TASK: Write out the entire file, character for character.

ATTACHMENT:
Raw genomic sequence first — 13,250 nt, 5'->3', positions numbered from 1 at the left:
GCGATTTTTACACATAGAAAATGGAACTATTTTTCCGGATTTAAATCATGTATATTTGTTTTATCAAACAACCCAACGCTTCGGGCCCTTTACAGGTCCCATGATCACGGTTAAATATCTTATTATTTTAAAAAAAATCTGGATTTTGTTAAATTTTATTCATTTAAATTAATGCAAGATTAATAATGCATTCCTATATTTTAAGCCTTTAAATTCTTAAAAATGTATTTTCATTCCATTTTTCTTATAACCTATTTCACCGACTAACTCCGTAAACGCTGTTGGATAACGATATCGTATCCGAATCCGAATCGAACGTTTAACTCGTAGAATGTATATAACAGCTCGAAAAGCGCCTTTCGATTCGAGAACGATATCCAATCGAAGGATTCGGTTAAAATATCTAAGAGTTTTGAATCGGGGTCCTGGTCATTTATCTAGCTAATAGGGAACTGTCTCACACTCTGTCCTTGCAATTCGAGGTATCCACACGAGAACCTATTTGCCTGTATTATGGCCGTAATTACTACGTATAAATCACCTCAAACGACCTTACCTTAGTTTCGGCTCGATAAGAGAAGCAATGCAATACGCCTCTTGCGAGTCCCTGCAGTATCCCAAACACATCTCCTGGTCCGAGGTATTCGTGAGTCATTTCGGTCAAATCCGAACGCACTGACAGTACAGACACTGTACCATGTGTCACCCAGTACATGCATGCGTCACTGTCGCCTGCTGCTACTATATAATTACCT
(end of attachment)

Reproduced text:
Raw genomic sequence first — 13,250 nt, 5'->3', positions numbered from 1 at the left:
GCGATTTTTACACATAGAAAATGGAACTATTTTTCCGGATTTAAATCATGTATATTTGTTTTATCAAACAACCCAACGCTTCGGGCCCTTTACAGGTCCCATGATCACGGTTAAATATCTTATTATTTTAAAAAAAATCTGGATTTTGTTAAATTTTATTCATTTAAATTAATGCAAGATTAATAATGCATTCCTATATTTTAAGCCTTTAAATTCTTAAAAATGTATTTTCATTCCATTTTTCTTATAACCTATTTCACCGACTAACTCCGTAAACGCTGTTGGATAACGATATCGTATCCGAATCCGAATCGAACGTTTAACTCGTAGAATGTATATAACAGCTCGAAAAGCGCCTTTCGATTCGAGAACGATATCCAATCGAAGGATTCGGTTAAAATATCTAAGAGTTTTGAATCGGGGTCCTGGTCATTTATCTAGCTAATAGGGAACTGTCTCACACTCTGTCCTTGCAATTCGAGGTATCCACACGAGAACCTATTTGCCTGTATTATGGCCGTAATTACTACGTATAAATCACCTCAAACGACCTTACCTTAGTTTCGGCTCGATAAGAGAAGCAATGCAATACGCCTCTTGCGAGTCCCTGCAGTATCCCAAACACATCTCCTGGTCCGAGGTATTCGTGAGTCATTTCGGTCAAATCCGAACGCACTGACAGTACAGACACTGTACCATGTGTCACCCAGTACATGCATGCGTCACTGTCGCCTGCTGCTACTATATAATTACCT